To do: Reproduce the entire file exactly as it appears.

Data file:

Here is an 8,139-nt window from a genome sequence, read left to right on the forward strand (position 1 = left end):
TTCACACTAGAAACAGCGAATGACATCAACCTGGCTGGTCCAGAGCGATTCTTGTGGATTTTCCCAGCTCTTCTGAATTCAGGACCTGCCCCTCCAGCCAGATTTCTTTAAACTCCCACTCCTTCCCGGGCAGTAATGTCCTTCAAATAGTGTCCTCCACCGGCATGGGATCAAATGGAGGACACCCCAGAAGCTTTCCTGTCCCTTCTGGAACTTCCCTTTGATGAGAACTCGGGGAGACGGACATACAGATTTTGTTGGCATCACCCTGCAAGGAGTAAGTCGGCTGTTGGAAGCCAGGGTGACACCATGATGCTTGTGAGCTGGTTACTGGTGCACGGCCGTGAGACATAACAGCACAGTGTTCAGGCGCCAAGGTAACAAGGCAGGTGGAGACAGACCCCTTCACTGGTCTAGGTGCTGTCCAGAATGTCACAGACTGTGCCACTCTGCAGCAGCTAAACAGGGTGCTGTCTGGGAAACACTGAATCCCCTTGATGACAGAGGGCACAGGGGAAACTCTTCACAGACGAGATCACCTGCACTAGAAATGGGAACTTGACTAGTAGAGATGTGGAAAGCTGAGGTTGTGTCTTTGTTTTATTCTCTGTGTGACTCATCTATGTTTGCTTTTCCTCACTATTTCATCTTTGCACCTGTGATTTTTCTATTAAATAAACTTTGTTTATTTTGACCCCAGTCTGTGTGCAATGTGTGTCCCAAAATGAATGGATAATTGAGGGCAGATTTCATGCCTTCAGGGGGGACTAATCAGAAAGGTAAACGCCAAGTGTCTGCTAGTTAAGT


Here is an 8,139-nt window from a genome sequence, read left to right on the forward strand (position 1 = left end):
TTCACACTAGAAACAGCGAATGACATCAACCTGGCTGGTCCAGAGCGATTCTTGTGGATTTTCCCAGCTCTTCTGAATTCAGGACCTGCCCCTCCAGCCAGATTTCTTTAAACTCCCACTCCTTCCCGGGCAGTAATGTCCTTCAAATAGTGTCCTCCACCGGCATGGGATCAAATGGAGGACACCCCAGAAGCTTTCCTGTCCCTTCTGGAACTTCCCTTTGATGAGAACTCGGGGAGACGGACATACAGATTTTGTTGGCATCACCCTGCAAGGAGTAAGTCGGCTGTTGGAAGCCAGGGTGACACCATGATGCTTGTGAGCTGGTTACTGGTGCACGGCCGTGAGACATAACAGCACAGTGTTCAGGCGCCAAGGTAACAAGGCAGGTGGAGACAGACCCCTTCACTGGTCTAGGTGCTGTCCAGAATGTCACAGACTGTGCCACTCTGCAGCAGCTAAACAGGGTGCTGTCTGGGAAACACTGAATCCCCTTGATGACAGAGGGCACAGGGGAAACTCTTCACAGACGAGATCACCTGCACTAGAAATGGGAACTTGACTAGTAGAGATGTGGAAAGCTGAGGTTGTGTCTTTGTTTTATTCTCTGTGTGACTCATCTATGTTTGCTTTTCCTCACTATTTCATCTTTGCACCTGTGATTTTTCTATTAAATAAACTTTGTTTATTTTGACCCCAGTCTGTGTGCAATGTGTGTCCCAAAATGAATGGATAATTGAGGGCAGATTTCATGCCTTCAGGGGGGACTAATCAGAAAGGTAAACGCCAAGTGTCTGCTAGTTAAGT